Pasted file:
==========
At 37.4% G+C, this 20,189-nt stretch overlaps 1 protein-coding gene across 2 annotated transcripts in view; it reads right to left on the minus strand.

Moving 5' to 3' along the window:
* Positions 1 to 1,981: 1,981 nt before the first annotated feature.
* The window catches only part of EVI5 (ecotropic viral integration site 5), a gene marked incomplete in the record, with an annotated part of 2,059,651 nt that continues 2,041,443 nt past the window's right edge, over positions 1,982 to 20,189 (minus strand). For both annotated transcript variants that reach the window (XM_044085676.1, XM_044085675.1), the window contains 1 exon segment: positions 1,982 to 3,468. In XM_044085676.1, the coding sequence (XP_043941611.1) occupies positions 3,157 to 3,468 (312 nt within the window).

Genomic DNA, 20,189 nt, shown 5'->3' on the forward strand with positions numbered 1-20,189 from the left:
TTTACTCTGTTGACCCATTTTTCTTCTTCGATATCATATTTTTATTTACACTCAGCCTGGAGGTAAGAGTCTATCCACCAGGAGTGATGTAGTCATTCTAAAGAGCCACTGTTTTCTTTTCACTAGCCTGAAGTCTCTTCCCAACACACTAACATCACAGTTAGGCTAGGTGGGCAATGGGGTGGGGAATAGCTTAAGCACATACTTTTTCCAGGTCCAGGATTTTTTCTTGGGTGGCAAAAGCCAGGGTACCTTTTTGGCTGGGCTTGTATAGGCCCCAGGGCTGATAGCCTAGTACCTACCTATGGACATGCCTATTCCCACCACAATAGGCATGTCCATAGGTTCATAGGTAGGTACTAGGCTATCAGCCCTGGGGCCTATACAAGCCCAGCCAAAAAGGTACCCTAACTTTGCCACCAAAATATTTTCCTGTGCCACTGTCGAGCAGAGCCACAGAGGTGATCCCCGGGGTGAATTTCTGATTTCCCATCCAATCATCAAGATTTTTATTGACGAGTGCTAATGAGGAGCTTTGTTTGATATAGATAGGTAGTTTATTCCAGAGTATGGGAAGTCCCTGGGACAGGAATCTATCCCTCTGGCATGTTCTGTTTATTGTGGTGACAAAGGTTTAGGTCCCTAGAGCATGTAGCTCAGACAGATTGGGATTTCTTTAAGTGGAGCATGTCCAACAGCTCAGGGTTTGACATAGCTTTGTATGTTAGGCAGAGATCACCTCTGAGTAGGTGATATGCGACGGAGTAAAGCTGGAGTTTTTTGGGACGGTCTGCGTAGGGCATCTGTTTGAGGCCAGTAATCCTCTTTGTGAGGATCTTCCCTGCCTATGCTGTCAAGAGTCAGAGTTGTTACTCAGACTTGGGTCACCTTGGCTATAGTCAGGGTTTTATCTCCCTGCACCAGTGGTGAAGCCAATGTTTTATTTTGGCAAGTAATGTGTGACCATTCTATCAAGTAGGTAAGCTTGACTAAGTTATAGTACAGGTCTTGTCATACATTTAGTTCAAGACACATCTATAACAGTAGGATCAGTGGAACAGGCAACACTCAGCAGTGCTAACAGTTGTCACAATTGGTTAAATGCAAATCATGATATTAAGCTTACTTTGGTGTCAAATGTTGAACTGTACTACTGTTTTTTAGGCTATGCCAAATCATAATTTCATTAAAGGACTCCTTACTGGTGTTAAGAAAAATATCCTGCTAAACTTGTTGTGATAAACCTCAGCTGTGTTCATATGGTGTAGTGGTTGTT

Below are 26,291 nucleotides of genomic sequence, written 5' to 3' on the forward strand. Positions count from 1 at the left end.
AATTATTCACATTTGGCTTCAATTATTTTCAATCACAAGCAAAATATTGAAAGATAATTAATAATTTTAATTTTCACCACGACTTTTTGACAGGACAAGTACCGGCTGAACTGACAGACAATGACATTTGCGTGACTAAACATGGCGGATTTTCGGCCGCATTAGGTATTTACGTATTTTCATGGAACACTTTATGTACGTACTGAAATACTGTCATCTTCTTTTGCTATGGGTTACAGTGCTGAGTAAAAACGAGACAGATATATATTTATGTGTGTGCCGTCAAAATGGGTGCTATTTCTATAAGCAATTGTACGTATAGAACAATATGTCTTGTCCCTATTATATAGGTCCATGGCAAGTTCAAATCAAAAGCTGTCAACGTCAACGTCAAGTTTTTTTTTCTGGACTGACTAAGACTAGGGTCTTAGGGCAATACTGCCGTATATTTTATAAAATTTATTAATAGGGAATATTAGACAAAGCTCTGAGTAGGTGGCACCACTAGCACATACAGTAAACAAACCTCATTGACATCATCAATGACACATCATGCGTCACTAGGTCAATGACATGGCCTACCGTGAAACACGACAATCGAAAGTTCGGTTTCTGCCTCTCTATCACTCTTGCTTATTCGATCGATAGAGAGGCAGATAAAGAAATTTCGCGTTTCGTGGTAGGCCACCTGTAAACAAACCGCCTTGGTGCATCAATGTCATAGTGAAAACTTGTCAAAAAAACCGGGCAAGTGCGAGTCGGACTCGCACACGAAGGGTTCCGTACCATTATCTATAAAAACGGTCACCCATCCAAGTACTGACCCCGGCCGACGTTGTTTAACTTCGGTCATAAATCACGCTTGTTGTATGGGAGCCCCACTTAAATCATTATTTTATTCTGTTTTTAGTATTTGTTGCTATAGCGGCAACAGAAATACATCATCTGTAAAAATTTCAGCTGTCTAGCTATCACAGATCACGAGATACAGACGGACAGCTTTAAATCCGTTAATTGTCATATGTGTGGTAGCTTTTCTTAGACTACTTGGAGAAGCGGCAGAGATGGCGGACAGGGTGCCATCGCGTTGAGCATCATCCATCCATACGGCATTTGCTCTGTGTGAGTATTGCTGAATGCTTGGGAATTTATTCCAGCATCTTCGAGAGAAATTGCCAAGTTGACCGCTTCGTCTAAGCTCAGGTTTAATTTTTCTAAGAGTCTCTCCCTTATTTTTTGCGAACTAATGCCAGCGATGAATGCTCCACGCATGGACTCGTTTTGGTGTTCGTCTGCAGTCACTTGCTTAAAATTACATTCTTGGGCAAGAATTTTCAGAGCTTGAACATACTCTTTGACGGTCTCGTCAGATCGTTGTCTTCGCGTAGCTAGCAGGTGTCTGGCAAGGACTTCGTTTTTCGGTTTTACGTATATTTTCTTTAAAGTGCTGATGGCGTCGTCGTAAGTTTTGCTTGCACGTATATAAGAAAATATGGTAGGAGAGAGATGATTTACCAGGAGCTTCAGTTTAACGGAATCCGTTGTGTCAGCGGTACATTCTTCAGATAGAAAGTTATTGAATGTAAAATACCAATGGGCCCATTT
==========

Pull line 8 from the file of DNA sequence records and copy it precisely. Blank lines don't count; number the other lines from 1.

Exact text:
AATTATTCACATTTGGCTTCAATTATTTTCAATCACAAGCAAAATATTGAAAGATAATTAATAATTTTAATTTTCACCACGACTTTTTGACAGGACAAGTACCGGCTGAACTGACAGACAATGACATTTGCGTGACTAAACATGGCGGATTTTCGGCCGCATTAGGTATTTACGTATTTTCATGGAACACTTTATGTACGTACTGAAATACTGTCATCTTCTTTTGCTATGGGTTACAGTGCTGAGTAAAAACGAGACAGATATATATTTATGTGTGTGCCGTCAAAATGGGTGCTATTTCTATAAGCAATTGTACGTATAGAACAATATGTCTTGTCCCTATTATATAGGTCCATGGCAAGTTCAAATCAAAAGCTGTCAACGTCAACGTCAAGTTTTTTTTTCTGGACTGACTAAGACTAGGGTCTTAGGGCAATACTGCCGTATATTTTATAAAATTTATTAATAGGGAATATTAGACAAAGCTCTGAGTAGGTGGCACCACTAGCACATACAGTAAACAAACCTCATTGACATCATCAATGACACATCATGCGTCACTAGGTCAATGACATGGCCTACCGTGAAACACGACAATCGAAAGTTCGGTTTCTGCCTCTCTATCACTCTTGCTTATTCGATCGATAGAGAGGCAGATAAAGAAATTTCGCGTTTCGTGGTAGGCCACCTGTAAACAAACCGCCTTGGTGCATCAATGTCATAGTGAAAACTTGTCAAAAAAACCGGGCAAGTGCGAGTCGGACTCGCACACGAAGGGTTCCGTACCATTATCTATAAAAACGGTCACCCATCCAAGTACTGACCCCGGCCGACGTTGTTTAACTTCGGTCATAAATCACGCTTGTTGTATGGGAGCCCCACTTAAATCATTATTTTATTCTGTTTTTAGTATTTGTTGCTATAGCGGCAACAGAAATACATCATCTGTAAAAATTTCAGCTGTCTAGCTATCACAGATCACGAGATACAGACGGACAGCTTTAAATCCGTTAATTGTCATATGTGTGGTAGCTTTTCTTAGACTACTTGGAGAAGCGGCAGAGATGGCGGACAGGGTGCCATCGCGTTGAGCATCATCCATCCATACGGCATTTGCTCTGTGTGAGTATTGCTGAATGCTTGGGAATTTATTCCAGCATCTTCGAGAGAAATTGCCAAGTTGACCGCTTCGTCTAAGCTCAGGTTTAATTTTTCTAAGAGTCTCTCCCTTATTTTTTGCGAACTAATGCCAGCGATGAATGCTCCACGCATGGACTCGTTTTGGTGTTCGTCTGCAGTCACTTGCTTAAAATTACATTCTTGGGCAAGAATTTTCAGAGCTTGAACATACTCTTTGACGGTCTCGTCAGATCGTTGTCTTCGCGTAGCTAGCAGGTGTCTGGCAAGGACTTCGTTTTTCGGTTTTACGTATATTTTCTTTAAAGTGCTGATGGCGTCGTCGTAAGTTTTGCTTGCACGTATATAAGAAAATATGGTAGGAGAGAGATGATTTACCAGGAGCTTCAGTTTAACGGAATCCGTTGTGTCAGCGGTACATTCTTCAGATAGAAAGTTATTGAATGTAAAATACCAATGGGCCCATTT